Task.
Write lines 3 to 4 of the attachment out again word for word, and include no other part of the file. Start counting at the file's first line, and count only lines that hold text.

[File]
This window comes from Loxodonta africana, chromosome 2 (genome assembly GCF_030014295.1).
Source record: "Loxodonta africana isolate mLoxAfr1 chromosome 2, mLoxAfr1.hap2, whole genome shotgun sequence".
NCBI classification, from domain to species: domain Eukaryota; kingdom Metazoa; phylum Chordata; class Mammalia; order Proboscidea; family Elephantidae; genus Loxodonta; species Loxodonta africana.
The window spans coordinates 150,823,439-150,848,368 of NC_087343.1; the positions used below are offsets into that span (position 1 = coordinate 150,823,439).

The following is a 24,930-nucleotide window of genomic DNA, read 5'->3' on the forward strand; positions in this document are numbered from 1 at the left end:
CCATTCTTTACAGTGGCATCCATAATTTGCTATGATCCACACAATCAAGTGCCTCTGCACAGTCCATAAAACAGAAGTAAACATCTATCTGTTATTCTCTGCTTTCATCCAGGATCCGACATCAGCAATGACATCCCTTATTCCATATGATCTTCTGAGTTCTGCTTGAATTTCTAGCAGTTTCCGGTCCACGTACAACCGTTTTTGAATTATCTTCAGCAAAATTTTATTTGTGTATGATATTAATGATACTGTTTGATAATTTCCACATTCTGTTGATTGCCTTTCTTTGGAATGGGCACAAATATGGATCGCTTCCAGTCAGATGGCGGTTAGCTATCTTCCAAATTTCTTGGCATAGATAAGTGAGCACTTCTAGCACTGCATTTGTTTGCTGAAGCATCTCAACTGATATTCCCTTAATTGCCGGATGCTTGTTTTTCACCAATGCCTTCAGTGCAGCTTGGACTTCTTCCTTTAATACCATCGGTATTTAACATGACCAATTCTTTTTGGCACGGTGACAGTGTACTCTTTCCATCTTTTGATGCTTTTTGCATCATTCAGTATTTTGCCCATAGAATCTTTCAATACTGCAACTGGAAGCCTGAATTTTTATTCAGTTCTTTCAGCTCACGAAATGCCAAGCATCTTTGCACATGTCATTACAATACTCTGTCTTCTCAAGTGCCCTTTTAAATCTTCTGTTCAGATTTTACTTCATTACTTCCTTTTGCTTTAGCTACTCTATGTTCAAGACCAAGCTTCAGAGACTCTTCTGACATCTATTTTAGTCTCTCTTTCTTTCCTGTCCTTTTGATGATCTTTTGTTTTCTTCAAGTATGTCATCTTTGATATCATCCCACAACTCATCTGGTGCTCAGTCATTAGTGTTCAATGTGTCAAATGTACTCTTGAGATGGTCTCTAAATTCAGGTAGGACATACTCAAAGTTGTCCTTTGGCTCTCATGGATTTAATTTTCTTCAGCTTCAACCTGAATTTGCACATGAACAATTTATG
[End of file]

NCBI classification, from domain to species: domain Eukaryota; kingdom Metazoa; phylum Chordata; class Mammalia; order Proboscidea; family Elephantidae; genus Loxodonta; species Loxodonta africana.
The window spans coordinates 150,823,439-150,848,368 of NC_087343.1; the positions used below are offsets into that span (position 1 = coordinate 150,823,439).